The New House Plan calls upon us to go about the entire Mid-East situation differently and ask: What are the roots of Saddam Hussein’s violence? What are the roots of the terrorists’ violence? As in any science, you need to understand the problem before you can solve it.


        The US defines problems simply as 1. the existence of terrorism against the US and 2. the existence of atrocities and weapons in nations such as Iraq. Really, for the terrorists, terrorism is not the problem; it’s perceived as a solution to some other problems. What are those problems and are there other ways to fix them?

For Saddam Hussein, committing atrocities and building/planning weapons were not problems; they were perceived as solutions to other problems. What are they and can they be resolved in non-violent ways?


The point of looking at the roots isn’t to excuse anybody. The intent here is not to sympathize with terrorists or justify their actions, but rather to analyze one part of the cold truth. The point is to figure out what makes terrorists tick and what made Saddam Hussein tick so that no more such mentalities will be created. Just as failures in human health are often the result of a complicated interaction of various factors in various systems of the body, failures in human behavior are also often the result of an array of factors interacting upon one another. And so, as a scientist can peer through a microscope and, without sympathizing with or even cursing the cancer, focus his energy on discovering how cancer cells form, we can analyze how violent individuals form. And, if some of these negative mentalities are caused in part by US behavior, then it is necessary to understand the roots behind US behavior as well.



Copyright © 2011 by Kristin Y. Christman



Paradigm for Peace is a model constructed shortly after 9/11 that provides a comprehensive framework for looking at the roots of violence and their solutions.  Peacemakers and foreign policy makers in government or in any sector of society can use the model as a non-partisan guide for creating policy to reduce and to prevent violence.  The model dissects the roots of violence into their component parts.  It then analyzes solutions by means of three facets, or categories.  In reality, the dissection is not so clearcut and there is often overlap amongst the categories of the roots of violence and their solutions.  However, in order to give a good, hard look at the roots of violence and their solutions, it is useful to analyze each category separately.  Also, such a dissection of roots and solutions can help ensure that policy makers give adequate consideration to all the roots and all the solutions.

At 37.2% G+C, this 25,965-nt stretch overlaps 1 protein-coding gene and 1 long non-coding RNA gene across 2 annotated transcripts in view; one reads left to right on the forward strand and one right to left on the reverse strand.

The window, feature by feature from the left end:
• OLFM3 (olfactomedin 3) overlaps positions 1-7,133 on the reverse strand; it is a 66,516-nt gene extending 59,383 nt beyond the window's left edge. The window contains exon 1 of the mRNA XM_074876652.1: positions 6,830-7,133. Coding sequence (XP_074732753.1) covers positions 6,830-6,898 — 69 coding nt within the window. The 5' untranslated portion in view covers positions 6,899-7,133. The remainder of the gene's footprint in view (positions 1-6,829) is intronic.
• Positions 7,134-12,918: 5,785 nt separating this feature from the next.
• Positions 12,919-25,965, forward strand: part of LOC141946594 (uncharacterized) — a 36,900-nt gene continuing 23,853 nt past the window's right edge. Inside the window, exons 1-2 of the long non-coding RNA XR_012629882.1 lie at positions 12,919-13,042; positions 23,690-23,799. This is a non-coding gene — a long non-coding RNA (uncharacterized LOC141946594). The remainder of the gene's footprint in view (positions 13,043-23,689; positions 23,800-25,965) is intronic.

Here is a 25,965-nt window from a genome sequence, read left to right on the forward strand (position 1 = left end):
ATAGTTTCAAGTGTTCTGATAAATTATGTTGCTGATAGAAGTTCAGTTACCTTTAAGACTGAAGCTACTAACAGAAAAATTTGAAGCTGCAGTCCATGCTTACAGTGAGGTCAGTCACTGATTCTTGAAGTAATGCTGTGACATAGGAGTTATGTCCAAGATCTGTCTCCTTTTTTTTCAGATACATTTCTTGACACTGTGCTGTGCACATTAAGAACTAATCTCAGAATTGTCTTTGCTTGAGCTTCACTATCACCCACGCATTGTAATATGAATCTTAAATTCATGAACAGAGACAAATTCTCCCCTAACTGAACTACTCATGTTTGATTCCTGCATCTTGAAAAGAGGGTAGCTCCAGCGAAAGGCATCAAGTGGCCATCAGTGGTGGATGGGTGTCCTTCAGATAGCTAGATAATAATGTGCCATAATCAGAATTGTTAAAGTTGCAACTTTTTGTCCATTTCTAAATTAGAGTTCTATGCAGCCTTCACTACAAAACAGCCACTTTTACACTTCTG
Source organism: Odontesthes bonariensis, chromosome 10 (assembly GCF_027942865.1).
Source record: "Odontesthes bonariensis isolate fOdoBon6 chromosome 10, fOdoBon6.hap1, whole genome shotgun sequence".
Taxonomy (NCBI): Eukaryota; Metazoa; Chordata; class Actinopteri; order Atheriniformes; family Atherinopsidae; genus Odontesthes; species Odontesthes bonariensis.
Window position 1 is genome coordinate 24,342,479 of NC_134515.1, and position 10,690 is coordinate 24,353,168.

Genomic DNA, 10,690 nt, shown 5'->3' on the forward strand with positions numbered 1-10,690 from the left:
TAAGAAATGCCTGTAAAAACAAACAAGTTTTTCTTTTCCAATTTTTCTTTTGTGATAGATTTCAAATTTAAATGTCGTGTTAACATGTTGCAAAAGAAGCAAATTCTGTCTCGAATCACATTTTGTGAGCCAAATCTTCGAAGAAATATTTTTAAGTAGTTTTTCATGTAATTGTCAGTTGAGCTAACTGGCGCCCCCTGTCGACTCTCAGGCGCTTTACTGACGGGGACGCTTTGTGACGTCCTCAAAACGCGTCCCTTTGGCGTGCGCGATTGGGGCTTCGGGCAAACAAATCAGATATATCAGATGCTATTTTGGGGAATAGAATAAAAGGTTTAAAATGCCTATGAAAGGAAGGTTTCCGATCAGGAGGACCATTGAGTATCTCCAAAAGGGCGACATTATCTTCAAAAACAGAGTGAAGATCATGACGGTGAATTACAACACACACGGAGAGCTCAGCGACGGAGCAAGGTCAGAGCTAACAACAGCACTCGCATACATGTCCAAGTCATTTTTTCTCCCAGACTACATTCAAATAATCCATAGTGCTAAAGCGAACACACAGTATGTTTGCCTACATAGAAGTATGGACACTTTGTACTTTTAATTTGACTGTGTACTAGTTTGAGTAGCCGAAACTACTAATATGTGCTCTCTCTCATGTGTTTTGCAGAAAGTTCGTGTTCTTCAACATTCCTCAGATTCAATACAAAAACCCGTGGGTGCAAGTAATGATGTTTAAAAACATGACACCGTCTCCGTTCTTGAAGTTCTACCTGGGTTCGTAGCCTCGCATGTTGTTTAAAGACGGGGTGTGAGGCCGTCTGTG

In times of crisis, leaders and members of the government and community can use the model to sketch a quick, yet comprehensive overview of the problem and solutions.  By using a model, people can easily communicate their ideas to each other and to the public in a way that is meaningful rather than vague, ambiguous, and emotional.  Likewise, the public can use the model to communicate suggestions to leaders.